set scrpt (for i in (seq (count $v))
             echo 'set Value'(math $i-1) '"'$v[$i]'"'
           end)

eval (string join ";" $scrpt)
set --erase v
set --erase scrpt

Results in:

$Value0 = "Cat"
$Value1 = "Dog"
$Value2 = "Rabbit"
$Value3 = "GuineaPig"
$Value4 = "Hamster"
5
  • Thanks! That last one is exactly what I wanted! Perhaps my reason for needing to do this would explain why. I created a shell script to display system information such as processor model, memory count, system board model, as well as OS and kernel versions. I wanted to add a way to display the exact memory configuration, and not just the quantity, speed, and module count. E.g. Memory: 16 GB (8 GB x 2). I already have a function that parses dmidecode and sets the memory count as $MemoryCount and module count as $ModulesInstalled and $TotalModules. Now I have a place to start.
    – MissBrae
    Sep 12 '21 at 20:34
  • Well... it looks like it should do what I wanted. But I keep getting errors when I try to run it. I'm not that familiar with for loops in Fish, so I couldn't debug it myself: ~/.local/ubin/test.fish (line 13): Unexpected end of string, quotes are not balanced set scrpt (for i in (seq (count $v)) echo 'set Value''(math $i-1) '"'$v[$i]'"' end) eval (string join ";" $scrpt) set --erase v scrpt ^ <W> fish: Error while reading file /home/braelin/.local/ubin/test.fish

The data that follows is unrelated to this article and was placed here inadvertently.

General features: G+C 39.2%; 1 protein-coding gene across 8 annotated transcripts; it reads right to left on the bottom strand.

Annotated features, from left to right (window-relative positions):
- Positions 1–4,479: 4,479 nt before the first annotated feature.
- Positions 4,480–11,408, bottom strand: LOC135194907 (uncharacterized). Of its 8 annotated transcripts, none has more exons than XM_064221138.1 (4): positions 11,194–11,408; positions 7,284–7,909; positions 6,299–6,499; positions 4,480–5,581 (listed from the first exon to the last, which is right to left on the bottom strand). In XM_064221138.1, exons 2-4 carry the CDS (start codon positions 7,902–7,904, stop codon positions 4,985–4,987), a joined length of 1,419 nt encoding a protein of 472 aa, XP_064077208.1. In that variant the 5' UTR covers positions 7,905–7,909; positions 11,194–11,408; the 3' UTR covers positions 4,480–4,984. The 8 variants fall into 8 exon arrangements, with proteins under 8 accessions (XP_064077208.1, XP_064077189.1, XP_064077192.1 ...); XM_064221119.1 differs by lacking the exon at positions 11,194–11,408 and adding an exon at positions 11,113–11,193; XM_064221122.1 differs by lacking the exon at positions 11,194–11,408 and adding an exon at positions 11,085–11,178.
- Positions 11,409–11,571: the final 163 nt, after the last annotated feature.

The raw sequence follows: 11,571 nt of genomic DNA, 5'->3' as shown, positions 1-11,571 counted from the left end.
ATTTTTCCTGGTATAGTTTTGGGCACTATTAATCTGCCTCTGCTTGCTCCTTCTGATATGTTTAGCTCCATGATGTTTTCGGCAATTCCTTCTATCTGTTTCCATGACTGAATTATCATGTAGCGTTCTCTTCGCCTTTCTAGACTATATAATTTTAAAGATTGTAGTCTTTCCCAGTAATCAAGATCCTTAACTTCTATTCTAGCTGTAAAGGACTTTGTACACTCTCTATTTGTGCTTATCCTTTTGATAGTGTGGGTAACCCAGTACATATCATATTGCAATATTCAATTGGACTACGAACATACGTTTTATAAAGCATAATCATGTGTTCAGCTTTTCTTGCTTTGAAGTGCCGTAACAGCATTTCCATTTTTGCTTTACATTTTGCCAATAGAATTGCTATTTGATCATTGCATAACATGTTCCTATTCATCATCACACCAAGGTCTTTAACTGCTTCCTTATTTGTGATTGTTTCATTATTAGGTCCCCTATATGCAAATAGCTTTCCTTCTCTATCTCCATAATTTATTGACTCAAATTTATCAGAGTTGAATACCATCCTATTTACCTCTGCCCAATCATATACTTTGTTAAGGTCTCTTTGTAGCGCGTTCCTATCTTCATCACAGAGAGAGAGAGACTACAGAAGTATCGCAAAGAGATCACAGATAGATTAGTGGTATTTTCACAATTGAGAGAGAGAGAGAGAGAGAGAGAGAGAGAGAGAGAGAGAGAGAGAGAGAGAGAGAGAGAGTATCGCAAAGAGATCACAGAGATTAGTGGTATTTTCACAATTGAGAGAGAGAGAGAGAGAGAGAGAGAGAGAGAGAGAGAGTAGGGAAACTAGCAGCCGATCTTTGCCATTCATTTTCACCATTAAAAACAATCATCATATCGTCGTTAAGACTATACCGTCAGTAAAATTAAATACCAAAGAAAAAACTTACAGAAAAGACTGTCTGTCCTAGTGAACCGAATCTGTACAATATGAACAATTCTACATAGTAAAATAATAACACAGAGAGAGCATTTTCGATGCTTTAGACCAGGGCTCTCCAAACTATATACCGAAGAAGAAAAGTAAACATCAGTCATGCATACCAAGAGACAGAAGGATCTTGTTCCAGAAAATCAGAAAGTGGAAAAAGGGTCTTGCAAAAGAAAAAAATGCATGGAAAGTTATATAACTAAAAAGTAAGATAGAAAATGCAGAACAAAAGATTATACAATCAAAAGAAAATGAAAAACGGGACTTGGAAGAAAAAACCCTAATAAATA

– MissBrae
    Sep 12 '21 at 20:43
  • @MissBrae Ah yes, if it's record-parsing, then that makes sense. But probably better to post something more like the "real data" that you are using. The script could be even simpler. The problem with the quotes was my mistake -- I've fixed it. Note that Fish is nice enough to highlight the extra quote (at least the line) with the problem if you paste it in at the prompt. Sep 12 '21 at 23:46
  • 1
    Thanks again, for the fix! I made my own edit... it seems the 'set --erase' command only expects 1 argument, and not more, so I separated into two lines. Now it works as described! I'll keep that in mind, to not simply the question. Perhaps I would have got better responses if I stated my actual problem. Now... to get to the work adding to my system information gathering script!
    – MissBrae
    Sep 14 '21 at 19:30
  • @MissBrae Looks like set --erase with multiple values is a fairly recent edition in Fish 3.2. Don't forget to accept the answer -- Thanks! Sep 14 '21 at 22:57
0

I'd keep the values in a colon-separated list, and use Stephen Collyer's "Bash Path Functions" and cut -d: -f3 or similar.

Here's my pre-written blob:

I use Stephen Collyer's bash_path_funcs, described in Linux Journal way back in 2000:

https://www.linuxjournal.com/article/3645 https://www.linuxjournal.com/article/3768 https://www.linuxjournal.com/article/3935

The addpath function adds an entry to a path only if it is not there in the first place. delpath -n deletes all non-existent directories from a path.

You can get the pathfunc.tgz file from https://web.archive.org/web/20061210054813/http://www.netspinner.co.uk:80/Downloads/pathfunc.tgz